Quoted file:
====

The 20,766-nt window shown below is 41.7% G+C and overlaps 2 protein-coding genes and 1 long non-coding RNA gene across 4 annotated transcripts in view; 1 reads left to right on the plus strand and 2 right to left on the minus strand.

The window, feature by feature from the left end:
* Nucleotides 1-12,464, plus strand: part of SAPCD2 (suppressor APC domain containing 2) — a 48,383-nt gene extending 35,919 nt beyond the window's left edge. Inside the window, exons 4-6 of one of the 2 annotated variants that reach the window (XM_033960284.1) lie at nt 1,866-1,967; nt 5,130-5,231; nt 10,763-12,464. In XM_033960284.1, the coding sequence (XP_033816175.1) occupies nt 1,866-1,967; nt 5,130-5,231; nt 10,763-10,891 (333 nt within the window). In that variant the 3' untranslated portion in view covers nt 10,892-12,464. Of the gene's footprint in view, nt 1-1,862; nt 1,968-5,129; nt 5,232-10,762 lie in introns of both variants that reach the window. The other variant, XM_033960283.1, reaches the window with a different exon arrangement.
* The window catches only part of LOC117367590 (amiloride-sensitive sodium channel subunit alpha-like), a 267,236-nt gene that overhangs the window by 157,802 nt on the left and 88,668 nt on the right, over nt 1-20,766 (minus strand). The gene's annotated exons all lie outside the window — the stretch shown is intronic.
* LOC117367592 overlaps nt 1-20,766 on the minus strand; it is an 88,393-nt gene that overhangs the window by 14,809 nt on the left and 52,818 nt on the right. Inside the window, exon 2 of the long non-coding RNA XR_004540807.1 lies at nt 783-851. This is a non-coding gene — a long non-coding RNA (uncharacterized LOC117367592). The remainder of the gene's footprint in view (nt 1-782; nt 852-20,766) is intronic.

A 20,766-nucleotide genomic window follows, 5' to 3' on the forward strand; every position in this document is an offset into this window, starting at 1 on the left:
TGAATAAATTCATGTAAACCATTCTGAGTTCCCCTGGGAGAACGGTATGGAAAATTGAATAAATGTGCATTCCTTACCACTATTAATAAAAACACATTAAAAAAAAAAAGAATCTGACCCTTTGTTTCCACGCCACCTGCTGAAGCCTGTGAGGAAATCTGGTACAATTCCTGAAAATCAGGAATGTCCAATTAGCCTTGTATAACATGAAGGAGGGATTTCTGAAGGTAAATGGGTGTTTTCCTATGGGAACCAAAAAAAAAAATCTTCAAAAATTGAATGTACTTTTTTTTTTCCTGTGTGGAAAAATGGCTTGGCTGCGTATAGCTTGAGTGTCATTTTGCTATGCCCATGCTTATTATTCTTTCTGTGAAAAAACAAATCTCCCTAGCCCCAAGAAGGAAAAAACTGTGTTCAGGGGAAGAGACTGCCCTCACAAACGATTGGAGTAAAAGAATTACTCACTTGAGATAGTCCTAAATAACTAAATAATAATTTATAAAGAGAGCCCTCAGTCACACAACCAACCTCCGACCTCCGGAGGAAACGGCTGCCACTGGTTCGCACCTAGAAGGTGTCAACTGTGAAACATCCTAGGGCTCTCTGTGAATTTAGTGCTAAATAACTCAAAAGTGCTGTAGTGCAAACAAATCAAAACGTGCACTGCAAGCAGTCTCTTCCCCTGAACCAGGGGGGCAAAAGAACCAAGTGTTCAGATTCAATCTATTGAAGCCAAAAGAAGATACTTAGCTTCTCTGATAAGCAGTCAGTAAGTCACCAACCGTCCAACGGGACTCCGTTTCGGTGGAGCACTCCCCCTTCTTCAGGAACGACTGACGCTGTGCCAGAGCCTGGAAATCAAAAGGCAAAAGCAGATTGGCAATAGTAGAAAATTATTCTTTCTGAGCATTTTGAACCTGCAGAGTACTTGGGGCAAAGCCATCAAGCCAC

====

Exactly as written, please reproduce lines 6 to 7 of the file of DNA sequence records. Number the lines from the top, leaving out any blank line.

A 20,766-nucleotide genomic window follows, 5' to 3' on the forward strand; every position in this document is an offset into this window, starting at 1 on the left:
TGAATAAATTCATGTAAACCATTCTGAGTTCCCCTGGGAGAACGGTATGGAAAATTGAATAAATGTGCATTCCTTACCACTATTAATAAAAACACATTAAAAAAAAAAAGAATCTGACCCTTTGTTTCCACGCCACCTGCTGAAGCCTGTGAGGAAATCTGGTACAATTCCTGAAAATCAGGAATGTCCAATTAGCCTTGTATAACATGAAGGAGGGATTTCTGAAGGTAAATGGGTGTTTTCCTATGGGAACCAAAAAAAAAAATCTTCAAAAATTGAATGTACTTTTTTTTTTCCTGTGTGGAAAAATGGCTTGGCTGCGTATAGCTTGAGTGTCATTTTGCTATGCCCATGCTTATTATTCTTTCTGTGAAAAAACAAATCTCCCTAGCCCCAAGAAGGAAAAAACTGTGTTCAGGGGAAGAGACTGCCCTCACAAACGATTGGAGTAAAAGAATTACTCACTTGAGATAGTCCTAAATAACTAAATAATAATTTATAAAGAGAGCCCTCAGTCACACAACCAACCTCCGACCTCCGGAGGAAACGGCTGCCACTGGTTCGCACCTAGAAGGTGTCAACTGTGAAACATCCTAGGGCTCTCTGTGAATTTAGTGCTAAATAACTCAAAAGTGCTGTAGTGCAAACAAATCAAAACGTGCACTGCAAGCAGTCTCTTCCCCTGAACCAGGGGGGCAAAAGAACCAAGTGTTCAGATTCAATCTATTGAAGCCAAAAGAAGATACTTAGCTTCTCTGATAAGCAGTCAGTAAGTCACCAACCGTCCAACGGGACTCCGTTTCGGTGGAGCACTCCCCCTTCTTCAGGAACGACTGACGCTGTGCCAGAGCCTGGAAATCAAAAGGCAAAAGCAGATTGGCAATAGTAGAAAATTATTCTTTCTGAGCATTTTGAACCTGCAGAGTACTTGGGGCAAAGCCATCAAGCCAC